Feinstein’s action comes alongside an effort by Republicans to discredit the dossier as a politically motivated document that the FBI has relied too heavily upon in its investigation.

  • In Fusion GPS Testimony, More Questions Than Answers (The Real News Network) As President Trump refuses to commit to an interview with Special Counsel Robert Mueller, the long-awaited testimony of Glenn Simpson, founder of the firm behind the Steele dossier, has been released. Independent journalist Marcy Wheeler and Aaron Mate discuss:

  • What testimony on the Trump dossier adds to the Russia probe (PBS) What does Glenn Simpson's newly released testimony about the Trump-Russia dossier reveal? In a unilateral move, Sen. Dianne Feinstein publicly shared the nearly 11-hour exchange. Judy Woodruff talks with Mark Mazzetti of The New York Times to recap why the Senate Judiciary Committee wanted to talk with Simpson about the Trump dossier and Republican resistance to releasing the transcript.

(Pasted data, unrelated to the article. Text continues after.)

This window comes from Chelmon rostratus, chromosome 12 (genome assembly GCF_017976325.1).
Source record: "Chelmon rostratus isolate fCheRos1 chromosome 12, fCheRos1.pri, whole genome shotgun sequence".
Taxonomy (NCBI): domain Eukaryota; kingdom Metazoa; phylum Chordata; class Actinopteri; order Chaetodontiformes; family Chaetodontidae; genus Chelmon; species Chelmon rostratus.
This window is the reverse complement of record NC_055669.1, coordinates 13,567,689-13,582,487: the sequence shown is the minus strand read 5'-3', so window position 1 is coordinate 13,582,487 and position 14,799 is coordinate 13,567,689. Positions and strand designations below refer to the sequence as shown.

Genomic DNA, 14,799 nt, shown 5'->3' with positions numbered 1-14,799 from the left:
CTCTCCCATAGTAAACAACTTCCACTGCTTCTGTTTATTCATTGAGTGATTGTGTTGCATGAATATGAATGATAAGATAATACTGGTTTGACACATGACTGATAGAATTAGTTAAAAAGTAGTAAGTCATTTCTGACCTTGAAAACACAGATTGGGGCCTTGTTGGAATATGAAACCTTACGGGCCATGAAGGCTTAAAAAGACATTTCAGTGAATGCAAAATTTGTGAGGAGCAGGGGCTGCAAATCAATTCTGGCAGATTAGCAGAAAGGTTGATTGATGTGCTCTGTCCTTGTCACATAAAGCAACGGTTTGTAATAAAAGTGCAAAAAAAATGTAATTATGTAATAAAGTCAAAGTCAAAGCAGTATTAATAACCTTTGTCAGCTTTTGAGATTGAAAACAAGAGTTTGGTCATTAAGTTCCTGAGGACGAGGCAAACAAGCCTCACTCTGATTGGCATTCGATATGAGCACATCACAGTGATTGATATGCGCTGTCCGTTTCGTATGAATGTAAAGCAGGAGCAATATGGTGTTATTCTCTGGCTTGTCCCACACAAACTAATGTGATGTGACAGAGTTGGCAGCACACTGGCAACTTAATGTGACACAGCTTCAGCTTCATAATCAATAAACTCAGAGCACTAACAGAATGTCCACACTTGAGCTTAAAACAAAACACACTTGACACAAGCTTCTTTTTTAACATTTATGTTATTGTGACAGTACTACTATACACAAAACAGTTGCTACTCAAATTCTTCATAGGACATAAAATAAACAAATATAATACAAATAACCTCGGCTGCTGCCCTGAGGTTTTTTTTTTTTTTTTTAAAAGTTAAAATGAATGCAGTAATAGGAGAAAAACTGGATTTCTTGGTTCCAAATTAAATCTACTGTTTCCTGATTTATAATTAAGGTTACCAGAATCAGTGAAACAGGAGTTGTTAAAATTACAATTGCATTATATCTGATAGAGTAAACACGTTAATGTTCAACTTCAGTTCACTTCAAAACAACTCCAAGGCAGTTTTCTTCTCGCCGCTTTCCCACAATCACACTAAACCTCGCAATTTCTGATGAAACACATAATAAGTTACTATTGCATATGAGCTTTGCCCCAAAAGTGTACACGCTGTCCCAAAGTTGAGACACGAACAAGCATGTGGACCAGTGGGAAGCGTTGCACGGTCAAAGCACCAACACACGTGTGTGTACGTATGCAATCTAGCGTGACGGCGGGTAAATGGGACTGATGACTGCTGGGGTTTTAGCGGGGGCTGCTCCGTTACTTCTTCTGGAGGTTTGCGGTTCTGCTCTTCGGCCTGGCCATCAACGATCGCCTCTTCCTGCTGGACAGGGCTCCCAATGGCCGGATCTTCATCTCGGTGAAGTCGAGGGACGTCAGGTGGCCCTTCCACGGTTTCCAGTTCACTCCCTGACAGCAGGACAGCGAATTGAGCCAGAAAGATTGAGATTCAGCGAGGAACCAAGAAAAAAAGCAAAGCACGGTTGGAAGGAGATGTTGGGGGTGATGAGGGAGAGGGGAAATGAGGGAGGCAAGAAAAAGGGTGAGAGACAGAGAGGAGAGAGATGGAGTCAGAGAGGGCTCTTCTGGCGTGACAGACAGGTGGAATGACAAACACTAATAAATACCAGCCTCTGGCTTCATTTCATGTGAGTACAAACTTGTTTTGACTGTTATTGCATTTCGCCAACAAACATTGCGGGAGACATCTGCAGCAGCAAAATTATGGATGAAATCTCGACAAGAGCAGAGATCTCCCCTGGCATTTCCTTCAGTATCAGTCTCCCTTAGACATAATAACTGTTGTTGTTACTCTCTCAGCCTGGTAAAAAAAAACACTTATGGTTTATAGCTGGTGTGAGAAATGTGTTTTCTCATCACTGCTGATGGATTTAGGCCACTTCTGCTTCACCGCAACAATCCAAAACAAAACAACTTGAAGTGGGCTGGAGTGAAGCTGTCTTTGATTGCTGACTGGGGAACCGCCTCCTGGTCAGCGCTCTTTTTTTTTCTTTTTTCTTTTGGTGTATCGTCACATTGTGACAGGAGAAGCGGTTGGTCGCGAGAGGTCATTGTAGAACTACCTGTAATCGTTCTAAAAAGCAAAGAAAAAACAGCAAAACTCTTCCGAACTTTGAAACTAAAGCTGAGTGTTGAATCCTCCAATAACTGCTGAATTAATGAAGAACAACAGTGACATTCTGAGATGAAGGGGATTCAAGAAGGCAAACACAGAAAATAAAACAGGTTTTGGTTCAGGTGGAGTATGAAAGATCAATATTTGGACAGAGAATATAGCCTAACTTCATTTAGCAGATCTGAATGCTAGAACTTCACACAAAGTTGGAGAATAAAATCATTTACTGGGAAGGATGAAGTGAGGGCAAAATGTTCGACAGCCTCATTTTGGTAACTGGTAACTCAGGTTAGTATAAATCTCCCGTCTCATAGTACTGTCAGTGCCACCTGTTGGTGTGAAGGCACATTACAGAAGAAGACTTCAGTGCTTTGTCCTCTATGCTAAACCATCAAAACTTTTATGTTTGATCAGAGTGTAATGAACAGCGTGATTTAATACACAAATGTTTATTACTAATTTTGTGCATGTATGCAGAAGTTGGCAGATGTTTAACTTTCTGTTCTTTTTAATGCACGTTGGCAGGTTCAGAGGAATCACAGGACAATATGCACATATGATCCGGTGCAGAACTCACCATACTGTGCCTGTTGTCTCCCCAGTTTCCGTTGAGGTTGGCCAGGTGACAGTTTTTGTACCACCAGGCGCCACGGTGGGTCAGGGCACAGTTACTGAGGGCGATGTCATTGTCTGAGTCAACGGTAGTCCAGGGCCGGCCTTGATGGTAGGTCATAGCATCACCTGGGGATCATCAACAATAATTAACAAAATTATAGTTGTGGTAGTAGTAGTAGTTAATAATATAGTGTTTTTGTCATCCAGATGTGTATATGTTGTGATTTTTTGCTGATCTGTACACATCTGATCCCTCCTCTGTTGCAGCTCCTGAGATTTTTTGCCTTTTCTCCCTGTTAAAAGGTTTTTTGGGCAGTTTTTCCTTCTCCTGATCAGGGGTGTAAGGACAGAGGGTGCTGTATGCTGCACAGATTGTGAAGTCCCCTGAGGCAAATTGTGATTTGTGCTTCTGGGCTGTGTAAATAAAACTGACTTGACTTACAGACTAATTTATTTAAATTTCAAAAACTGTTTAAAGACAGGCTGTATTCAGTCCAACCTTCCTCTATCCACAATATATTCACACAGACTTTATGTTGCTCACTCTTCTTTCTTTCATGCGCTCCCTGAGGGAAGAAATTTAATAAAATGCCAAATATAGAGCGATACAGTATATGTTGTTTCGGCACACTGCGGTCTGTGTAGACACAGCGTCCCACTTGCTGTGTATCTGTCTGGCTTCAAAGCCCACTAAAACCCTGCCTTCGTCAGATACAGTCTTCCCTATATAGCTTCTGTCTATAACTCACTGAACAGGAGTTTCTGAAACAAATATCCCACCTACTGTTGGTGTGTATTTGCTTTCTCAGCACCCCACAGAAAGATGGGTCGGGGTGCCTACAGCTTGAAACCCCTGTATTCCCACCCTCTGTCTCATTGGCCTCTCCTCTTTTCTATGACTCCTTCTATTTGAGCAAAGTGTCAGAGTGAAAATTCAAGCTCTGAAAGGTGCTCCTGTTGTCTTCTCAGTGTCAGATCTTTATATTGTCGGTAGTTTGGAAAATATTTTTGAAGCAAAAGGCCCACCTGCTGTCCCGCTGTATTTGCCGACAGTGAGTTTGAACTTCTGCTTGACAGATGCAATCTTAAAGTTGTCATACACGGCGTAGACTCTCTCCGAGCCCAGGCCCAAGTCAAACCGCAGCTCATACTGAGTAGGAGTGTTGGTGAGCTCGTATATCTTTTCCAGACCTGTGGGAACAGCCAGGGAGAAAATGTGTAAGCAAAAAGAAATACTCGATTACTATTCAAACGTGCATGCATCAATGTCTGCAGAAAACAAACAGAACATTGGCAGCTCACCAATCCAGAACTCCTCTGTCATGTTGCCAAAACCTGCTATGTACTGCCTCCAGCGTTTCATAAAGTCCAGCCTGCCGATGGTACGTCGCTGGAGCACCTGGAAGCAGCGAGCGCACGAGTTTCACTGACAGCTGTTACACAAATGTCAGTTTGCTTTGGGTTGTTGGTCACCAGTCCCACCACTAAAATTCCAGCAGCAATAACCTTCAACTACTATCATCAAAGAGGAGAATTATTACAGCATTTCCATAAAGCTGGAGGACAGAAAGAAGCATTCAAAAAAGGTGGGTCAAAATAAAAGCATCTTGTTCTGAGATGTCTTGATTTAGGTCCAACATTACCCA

• Weekly Heating Oil Prices (Advisor Perspectives) We've used data based on the Energy Information Administration (EIA), which publishes price data weekly on home heating oil in 38 states by dollar-per-gallon before taxes. Unlike natural gas and electricity, home heating oil is provided by independent retailers. The latest price of home heating oil nationwide is $3.18, up eleven cents from last week and up fifty cents since the beginning of the season. EIA's heating oil data is seasonal - from October through March. Below is a look at the series since its inception in 1990. Econintersect: Heating oil is currently priced 3X what it was from 1993-2003. The CPI from 2003-2017 is up approximately 70%. Obviously heating oil has hit home owners' budgets much harder than many other items. Healthcare per capita has increased about the same amount as fuel oil over the same number of years (2001-2015). [80% real increase is ~300% nominal increase with 70% normalizing inflation.]